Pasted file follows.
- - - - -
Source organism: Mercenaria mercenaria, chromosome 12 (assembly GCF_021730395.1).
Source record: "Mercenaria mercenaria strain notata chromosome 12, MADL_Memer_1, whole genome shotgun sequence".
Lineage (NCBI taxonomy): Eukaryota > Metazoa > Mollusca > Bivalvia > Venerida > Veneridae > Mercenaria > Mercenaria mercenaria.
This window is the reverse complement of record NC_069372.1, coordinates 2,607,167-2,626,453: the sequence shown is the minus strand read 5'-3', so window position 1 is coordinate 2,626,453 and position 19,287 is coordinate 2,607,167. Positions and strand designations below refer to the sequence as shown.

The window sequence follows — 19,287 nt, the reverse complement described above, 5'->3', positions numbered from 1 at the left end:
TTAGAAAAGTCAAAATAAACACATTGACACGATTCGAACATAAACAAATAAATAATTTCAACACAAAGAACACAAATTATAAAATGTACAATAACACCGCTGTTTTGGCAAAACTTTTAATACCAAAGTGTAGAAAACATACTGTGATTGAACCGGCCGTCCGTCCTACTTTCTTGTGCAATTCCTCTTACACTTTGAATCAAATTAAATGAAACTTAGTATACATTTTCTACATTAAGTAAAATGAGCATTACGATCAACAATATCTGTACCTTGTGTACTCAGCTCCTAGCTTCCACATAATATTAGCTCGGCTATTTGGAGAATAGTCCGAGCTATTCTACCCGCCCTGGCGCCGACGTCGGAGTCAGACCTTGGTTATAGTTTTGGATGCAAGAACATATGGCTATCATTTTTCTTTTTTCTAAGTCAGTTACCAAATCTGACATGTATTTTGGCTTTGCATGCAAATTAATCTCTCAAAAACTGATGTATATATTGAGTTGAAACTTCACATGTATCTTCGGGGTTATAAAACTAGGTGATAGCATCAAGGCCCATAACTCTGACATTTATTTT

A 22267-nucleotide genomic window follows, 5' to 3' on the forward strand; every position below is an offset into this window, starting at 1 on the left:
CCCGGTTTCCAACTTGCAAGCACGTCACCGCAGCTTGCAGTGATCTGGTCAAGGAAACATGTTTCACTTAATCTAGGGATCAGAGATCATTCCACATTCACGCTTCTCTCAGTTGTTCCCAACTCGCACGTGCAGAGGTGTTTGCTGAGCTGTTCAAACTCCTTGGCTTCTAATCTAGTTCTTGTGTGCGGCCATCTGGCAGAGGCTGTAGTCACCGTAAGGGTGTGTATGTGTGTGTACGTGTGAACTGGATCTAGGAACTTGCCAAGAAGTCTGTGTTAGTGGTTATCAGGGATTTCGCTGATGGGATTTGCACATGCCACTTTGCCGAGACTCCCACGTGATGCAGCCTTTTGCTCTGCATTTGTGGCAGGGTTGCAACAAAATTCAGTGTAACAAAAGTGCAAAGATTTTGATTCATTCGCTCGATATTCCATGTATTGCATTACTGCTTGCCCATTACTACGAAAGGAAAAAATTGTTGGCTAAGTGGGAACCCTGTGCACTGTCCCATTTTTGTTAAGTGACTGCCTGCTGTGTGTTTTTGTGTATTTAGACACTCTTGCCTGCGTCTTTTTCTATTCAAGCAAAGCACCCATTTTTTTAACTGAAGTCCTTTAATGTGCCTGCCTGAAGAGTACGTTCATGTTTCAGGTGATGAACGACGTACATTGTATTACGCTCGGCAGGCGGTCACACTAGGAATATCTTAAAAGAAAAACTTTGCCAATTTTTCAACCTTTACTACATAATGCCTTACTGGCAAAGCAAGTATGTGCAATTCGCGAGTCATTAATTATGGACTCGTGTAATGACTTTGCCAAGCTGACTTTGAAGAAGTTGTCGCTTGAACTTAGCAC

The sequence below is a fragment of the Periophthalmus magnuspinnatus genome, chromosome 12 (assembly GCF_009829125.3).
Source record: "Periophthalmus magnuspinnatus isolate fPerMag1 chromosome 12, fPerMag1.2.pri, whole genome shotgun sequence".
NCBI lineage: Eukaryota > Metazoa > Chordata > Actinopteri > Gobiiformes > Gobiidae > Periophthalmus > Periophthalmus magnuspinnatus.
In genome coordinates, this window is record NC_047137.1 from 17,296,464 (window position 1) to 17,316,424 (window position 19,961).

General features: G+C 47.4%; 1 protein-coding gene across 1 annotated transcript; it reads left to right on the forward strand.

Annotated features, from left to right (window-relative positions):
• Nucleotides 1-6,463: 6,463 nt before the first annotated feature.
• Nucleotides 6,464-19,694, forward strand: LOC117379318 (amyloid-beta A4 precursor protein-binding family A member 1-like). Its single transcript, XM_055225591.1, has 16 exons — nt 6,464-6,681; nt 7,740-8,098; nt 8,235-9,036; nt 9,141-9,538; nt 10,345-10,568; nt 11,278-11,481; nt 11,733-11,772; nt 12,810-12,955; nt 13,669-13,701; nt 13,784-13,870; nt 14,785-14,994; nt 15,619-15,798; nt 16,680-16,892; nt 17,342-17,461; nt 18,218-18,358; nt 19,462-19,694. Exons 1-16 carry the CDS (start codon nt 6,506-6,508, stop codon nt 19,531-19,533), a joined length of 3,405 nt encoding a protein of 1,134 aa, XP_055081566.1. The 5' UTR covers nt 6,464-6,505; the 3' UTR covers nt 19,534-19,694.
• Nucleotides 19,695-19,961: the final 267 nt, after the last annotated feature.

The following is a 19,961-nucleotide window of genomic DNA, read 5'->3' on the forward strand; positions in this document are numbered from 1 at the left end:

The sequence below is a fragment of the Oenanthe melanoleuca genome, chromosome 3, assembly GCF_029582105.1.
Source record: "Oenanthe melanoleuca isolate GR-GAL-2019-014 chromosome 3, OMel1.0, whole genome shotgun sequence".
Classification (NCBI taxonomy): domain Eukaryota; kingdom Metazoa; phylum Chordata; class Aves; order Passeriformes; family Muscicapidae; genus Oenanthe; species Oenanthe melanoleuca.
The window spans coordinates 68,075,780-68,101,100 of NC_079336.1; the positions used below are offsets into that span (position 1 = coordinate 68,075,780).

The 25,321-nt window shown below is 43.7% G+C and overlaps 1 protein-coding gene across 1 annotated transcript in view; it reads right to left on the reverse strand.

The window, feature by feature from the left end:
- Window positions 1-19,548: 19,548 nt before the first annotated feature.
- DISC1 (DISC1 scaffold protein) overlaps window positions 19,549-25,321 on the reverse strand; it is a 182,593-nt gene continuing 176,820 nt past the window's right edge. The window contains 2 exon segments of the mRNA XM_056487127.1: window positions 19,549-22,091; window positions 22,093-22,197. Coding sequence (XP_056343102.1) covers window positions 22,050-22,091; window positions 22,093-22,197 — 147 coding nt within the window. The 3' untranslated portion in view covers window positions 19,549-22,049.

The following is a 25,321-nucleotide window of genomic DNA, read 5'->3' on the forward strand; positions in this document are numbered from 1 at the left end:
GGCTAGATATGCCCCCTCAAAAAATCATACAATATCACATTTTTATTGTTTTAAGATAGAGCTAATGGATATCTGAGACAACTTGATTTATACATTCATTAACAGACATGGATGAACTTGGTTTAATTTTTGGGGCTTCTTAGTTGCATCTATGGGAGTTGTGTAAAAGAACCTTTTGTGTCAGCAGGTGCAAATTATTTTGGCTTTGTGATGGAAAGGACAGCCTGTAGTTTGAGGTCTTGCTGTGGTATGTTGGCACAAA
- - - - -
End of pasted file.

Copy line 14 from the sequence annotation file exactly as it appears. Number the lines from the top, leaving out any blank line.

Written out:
Annotated features, from left to right (window-relative positions):